The law goes into far more detail than this synopsis permits me to go into. I suspect that, as we move forward, pharmaceutical chains may find it cost prohibitive to stock controlled substances and designate only certain locations as prescribing centers. This is what happened when the Legislature passed a 2011 law to deal with chronic pain and eliminate the “pill mills.”

If you have any questions or concerns feel free to call or email me and we will review your individual situation.

Computerized Prescribing and Pain Medications

As part of the government initiative to modernize health information recording and exchange , doctors and health care providers are encouraged (with financial incentives) to prescribe medications using the computer.  This “e-RX” system allows you to send prescriptions to the patients’ designated pharmacy right from your computer screen with a few clicks and turns of your computer mouse controls. The only medications you are not permitted to prescribe are narcotics, controlled substances and pain medications with narcotic contents.

At the same time this initiative is occurring, there is a massive crackdown in the State of Florida on prescribing medications for pain. Sloppy legislation in Tallahassee by the State Legislature led to the opening and growth of “pill mills.”   Drug addicts and suppliers from all over the country routinely travelled to Florida to obtain massive quantities of prescription medications from these fraudulent facilities staffed by criminal physicians. The medications ended up on the streets causing numerous drug and alcohol related deaths around the country.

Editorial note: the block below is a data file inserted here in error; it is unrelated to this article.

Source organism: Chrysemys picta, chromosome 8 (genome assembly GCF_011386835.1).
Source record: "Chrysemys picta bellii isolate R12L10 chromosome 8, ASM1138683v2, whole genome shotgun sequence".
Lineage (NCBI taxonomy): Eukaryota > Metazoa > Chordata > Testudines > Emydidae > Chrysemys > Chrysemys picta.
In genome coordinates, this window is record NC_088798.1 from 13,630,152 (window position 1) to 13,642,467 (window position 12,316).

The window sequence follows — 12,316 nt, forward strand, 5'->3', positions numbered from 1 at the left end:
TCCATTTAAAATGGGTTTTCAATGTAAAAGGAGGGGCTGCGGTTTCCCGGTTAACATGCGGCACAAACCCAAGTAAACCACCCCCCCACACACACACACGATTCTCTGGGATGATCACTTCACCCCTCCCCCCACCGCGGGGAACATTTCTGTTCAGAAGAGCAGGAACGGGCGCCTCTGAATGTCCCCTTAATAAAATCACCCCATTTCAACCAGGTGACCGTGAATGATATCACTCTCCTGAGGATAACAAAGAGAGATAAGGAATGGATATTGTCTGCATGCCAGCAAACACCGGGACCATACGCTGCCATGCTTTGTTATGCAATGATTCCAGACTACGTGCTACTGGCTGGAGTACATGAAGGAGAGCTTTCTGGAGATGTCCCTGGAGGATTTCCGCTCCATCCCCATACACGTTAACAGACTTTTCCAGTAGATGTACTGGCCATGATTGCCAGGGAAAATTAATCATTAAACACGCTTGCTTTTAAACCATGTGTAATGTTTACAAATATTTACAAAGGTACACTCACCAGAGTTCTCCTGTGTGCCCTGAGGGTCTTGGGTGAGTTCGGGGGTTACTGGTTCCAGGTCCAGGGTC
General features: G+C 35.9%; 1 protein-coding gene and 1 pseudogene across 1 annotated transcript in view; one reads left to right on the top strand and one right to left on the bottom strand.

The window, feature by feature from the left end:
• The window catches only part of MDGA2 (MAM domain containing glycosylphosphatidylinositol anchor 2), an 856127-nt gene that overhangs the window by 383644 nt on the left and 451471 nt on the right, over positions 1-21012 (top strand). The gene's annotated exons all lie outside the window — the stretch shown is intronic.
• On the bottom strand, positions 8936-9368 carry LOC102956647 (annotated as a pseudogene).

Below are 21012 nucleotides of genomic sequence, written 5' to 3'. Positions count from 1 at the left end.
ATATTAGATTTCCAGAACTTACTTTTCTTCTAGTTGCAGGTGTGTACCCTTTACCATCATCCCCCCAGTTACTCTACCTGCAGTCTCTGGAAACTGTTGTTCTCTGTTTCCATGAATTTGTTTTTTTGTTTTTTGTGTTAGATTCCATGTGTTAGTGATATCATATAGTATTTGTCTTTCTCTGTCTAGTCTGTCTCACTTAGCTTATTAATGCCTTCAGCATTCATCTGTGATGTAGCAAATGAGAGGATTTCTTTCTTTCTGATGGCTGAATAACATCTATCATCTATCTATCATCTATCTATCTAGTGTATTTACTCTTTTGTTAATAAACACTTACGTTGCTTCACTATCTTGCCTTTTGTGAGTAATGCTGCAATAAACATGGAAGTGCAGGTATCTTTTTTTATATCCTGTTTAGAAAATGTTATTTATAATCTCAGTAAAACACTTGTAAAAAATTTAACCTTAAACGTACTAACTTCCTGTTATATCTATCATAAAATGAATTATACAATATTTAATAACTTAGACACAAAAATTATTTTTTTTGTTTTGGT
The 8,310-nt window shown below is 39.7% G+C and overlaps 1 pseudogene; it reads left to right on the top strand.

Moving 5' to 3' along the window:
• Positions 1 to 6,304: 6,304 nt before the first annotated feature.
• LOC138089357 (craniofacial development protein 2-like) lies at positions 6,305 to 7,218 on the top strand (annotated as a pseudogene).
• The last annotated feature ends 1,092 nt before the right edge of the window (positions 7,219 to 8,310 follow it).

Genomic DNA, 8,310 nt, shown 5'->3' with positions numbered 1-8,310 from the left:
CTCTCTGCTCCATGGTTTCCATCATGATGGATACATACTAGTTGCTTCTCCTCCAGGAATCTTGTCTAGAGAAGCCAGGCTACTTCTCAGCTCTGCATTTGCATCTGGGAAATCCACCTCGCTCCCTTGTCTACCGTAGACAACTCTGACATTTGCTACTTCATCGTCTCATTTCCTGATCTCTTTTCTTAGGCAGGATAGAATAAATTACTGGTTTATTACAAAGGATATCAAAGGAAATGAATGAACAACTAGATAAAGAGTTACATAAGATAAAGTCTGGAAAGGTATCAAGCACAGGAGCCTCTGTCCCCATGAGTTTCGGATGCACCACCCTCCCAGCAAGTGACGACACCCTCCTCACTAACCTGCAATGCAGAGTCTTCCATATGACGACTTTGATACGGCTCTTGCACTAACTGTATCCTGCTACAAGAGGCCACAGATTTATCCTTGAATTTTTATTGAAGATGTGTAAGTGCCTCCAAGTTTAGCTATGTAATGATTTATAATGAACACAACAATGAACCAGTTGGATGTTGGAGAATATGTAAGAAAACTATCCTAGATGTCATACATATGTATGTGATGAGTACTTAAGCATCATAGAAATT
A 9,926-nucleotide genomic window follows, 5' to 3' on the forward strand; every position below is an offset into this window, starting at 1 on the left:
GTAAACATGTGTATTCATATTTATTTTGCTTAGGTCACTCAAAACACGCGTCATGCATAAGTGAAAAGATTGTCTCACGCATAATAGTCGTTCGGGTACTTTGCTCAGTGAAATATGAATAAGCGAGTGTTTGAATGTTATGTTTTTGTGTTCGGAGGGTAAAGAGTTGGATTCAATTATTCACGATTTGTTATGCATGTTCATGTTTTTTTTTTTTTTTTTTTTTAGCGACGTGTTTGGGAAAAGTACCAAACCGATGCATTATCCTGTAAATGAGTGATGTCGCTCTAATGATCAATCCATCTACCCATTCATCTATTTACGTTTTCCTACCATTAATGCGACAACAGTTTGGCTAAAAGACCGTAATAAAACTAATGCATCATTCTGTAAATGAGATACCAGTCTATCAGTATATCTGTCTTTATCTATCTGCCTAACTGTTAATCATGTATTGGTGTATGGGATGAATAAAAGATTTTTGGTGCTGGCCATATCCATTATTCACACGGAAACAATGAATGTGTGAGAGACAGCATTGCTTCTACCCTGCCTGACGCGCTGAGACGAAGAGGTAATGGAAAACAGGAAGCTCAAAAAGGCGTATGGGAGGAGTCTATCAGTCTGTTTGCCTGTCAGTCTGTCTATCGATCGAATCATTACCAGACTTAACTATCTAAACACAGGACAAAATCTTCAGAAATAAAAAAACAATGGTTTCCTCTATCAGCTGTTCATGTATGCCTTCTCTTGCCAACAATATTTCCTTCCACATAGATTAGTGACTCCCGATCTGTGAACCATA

The “sloppy” Florida State Legislature then attempted to rectify the problem by passing new rules and regulations that closed the “pill mills” with the help of the police and drug enforcement authorities but has frightened the legitimate physician population into not being willing to prescribe for legitimate chronic pain. Their actions included updating physicians’ online profile with the state licensing agency to declare whether you write narcotic scripts for chronic pain or not.  If you reply “yes” you are apparently placed on a list of “chronic pain” prescribing doctors that the public can access as well as the criminal elements looking for doctors to write scripts for cash.

At the same time legislation now requires doctors to take specific courses to prescribe some of the newer pain delivery products necessitating the physician to leave their practice to train on the use of the new medications. The result is that legitimate neurologists and anesthesiologists are shying away from seeing chronic pain patients less than 65 years of age even if they have been referred and have legitimate needs for pain medications.

This brings me back to computerized prescription ordering. If you are trying to track narcotic prescriptions, why prevent the doctors from using the computer to prescribe controlled substances?   What is easier to track and trace, a computerized order or a hand written prescription?   It would seem that computerized record keeping through electronic order entry would be the preferred method of tracking narcotic prescriptions.